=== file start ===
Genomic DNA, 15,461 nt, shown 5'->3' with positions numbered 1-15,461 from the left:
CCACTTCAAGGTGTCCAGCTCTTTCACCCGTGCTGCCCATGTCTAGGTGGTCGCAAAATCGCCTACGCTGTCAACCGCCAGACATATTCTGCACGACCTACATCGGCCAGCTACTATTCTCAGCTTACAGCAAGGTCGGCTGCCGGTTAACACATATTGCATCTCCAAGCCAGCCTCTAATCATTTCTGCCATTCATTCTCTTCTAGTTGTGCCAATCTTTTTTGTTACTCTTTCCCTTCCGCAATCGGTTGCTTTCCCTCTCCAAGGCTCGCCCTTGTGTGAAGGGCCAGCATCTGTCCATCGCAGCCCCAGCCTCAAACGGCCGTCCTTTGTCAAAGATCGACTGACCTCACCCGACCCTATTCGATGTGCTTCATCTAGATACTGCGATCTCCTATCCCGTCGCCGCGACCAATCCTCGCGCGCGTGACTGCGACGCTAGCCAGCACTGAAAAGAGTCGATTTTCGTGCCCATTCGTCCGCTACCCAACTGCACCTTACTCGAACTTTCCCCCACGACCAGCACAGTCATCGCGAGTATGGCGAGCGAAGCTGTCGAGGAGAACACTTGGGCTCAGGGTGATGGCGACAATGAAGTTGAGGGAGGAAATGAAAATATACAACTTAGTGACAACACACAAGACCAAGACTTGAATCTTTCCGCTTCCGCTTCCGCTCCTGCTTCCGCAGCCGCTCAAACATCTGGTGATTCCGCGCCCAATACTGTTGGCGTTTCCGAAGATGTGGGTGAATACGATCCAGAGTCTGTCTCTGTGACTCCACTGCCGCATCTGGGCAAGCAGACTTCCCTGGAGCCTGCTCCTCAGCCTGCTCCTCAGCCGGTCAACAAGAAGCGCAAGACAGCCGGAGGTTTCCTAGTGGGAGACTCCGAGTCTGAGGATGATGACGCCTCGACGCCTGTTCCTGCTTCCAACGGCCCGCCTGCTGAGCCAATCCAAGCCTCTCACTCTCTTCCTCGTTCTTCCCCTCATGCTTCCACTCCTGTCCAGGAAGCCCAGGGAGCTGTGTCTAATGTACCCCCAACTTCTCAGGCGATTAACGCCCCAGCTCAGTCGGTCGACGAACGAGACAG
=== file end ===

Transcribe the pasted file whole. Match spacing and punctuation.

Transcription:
Genomic DNA, 15,461 nt, shown 5'->3' with positions numbered 1-15,461 from the left:
CCACTTCAAGGTGTCCAGCTCTTTCACCCGTGCTGCCCATGTCTAGGTGGTCGCAAAATCGCCTACGCTGTCAACCGCCAGACATATTCTGCACGACCTACATCGGCCAGCTACTATTCTCAGCTTACAGCAAGGTCGGCTGCCGGTTAACACATATTGCATCTCCAAGCCAGCCTCTAATCATTTCTGCCATTCATTCTCTTCTAGTTGTGCCAATCTTTTTTGTTACTCTTTCCCTTCCGCAATCGGTTGCTTTCCCTCTCCAAGGCTCGCCCTTGTGTGAAGGGCCAGCATCTGTCCATCGCAGCCCCAGCCTCAAACGGCCGTCCTTTGTCAAAGATCGACTGACCTCACCCGACCCTATTCGATGTGCTTCATCTAGATACTGCGATCTCCTATCCCGTCGCCGCGACCAATCCTCGCGCGCGTGACTGCGACGCTAGCCAGCACTGAAAAGAGTCGATTTTCGTGCCCATTCGTCCGCTACCCAACTGCACCTTACTCGAACTTTCCCCCACGACCAGCACAGTCATCGCGAGTATGGCGAGCGAAGCTGTCGAGGAGAACACTTGGGCTCAGGGTGATGGCGACAATGAAGTTGAGGGAGGAAATGAAAATATACAACTTAGTGACAACACACAAGACCAAGACTTGAATCTTTCCGCTTCCGCTTCCGCTCCTGCTTCCGCAGCCGCTCAAACATCTGGTGATTCCGCGCCCAATACTGTTGGCGTTTCCGAAGATGTGGGTGAATACGATCCAGAGTCTGTCTCTGTGACTCCACTGCCGCATCTGGGCAAGCAGACTTCCCTGGAGCCTGCTCCTCAGCCTGCTCCTCAGCCGGTCAACAAGAAGCGCAAGACAGCCGGAGGTTTCCTAGTGGGAGACTCCGAGTCTGAGGATGATGACGCCTCGACGCCTGTTCCTGCTTCCAACGGCCCGCCTGCTGAGCCAATCCAAGCCTCTCACTCTCTTCCTCGTTCTTCCCCTCATGCTTCCACTCCTGTCCAGGAAGCCCAGGGAGCTGTGTCTAATGTACCCCCAACTTCTCAGGCGATTAACGCCCCAGCTCAGTCGGTCGACGAACGAGACAG